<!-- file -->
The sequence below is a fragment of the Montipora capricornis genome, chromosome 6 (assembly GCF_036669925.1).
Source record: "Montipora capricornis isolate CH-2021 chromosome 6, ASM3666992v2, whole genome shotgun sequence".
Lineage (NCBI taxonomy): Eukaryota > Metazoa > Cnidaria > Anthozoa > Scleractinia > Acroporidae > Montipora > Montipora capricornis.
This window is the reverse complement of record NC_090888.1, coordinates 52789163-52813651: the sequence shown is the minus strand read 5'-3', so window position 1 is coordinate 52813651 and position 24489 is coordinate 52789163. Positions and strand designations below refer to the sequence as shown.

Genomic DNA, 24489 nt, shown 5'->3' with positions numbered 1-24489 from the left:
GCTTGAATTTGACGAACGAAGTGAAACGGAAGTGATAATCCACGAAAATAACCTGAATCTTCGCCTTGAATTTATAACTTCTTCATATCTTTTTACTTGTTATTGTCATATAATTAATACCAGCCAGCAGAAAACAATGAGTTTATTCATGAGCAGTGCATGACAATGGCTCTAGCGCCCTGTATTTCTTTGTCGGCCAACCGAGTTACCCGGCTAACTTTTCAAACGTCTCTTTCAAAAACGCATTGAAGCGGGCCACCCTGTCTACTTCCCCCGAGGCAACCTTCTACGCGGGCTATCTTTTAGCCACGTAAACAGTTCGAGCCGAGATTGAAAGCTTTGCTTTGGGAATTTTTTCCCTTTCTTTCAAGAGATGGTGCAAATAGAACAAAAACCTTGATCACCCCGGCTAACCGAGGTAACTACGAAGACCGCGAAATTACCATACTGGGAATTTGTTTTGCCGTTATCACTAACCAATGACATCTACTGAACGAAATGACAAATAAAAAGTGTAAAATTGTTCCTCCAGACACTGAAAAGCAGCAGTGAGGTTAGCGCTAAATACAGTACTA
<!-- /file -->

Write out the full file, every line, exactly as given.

The sequence below is a fragment of the Montipora capricornis genome, chromosome 6 (assembly GCF_036669925.1).
Source record: "Montipora capricornis isolate CH-2021 chromosome 6, ASM3666992v2, whole genome shotgun sequence".
Lineage (NCBI taxonomy): Eukaryota > Metazoa > Cnidaria > Anthozoa > Scleractinia > Acroporidae > Montipora > Montipora capricornis.
This window is the reverse complement of record NC_090888.1, coordinates 52789163-52813651: the sequence shown is the minus strand read 5'-3', so window position 1 is coordinate 52813651 and position 24489 is coordinate 52789163. Positions and strand designations below refer to the sequence as shown.

Genomic DNA, 24489 nt, shown 5'->3' with positions numbered 1-24489 from the left:
GCTTGAATTTGACGAACGAAGTGAAACGGAAGTGATAATCCACGAAAATAACCTGAATCTTCGCCTTGAATTTATAACTTCTTCATATCTTTTTACTTGTTATTGTCATATAATTAATACCAGCCAGCAGAAAACAATGAGTTTATTCATGAGCAGTGCATGACAATGGCTCTAGCGCCCTGTATTTCTTTGTCGGCCAACCGAGTTACCCGGCTAACTTTTCAAACGTCTCTTTCAAAAACGCATTGAAGCGGGCCACCCTGTCTACTTCCCCCGAGGCAACCTTCTACGCGGGCTATCTTTTAGCCACGTAAACAGTTCGAGCCGAGATTGAAAGCTTTGCTTTGGGAATTTTTTCCCTTTCTTTCAAGAGATGGTGCAAATAGAACAAAAACCTTGATCACCCCGGCTAACCGAGGTAACTACGAAGACCGCGAAATTACCATACTGGGAATTTGTTTTGCCGTTATCACTAACCAATGACATCTACTGAACGAAATGACAAATAAAAAGTGTAAAATTGTTCCTCCAGACACTGAAAAGCAGCAGTGAGGTTAGCGCTAAATACAGTACTA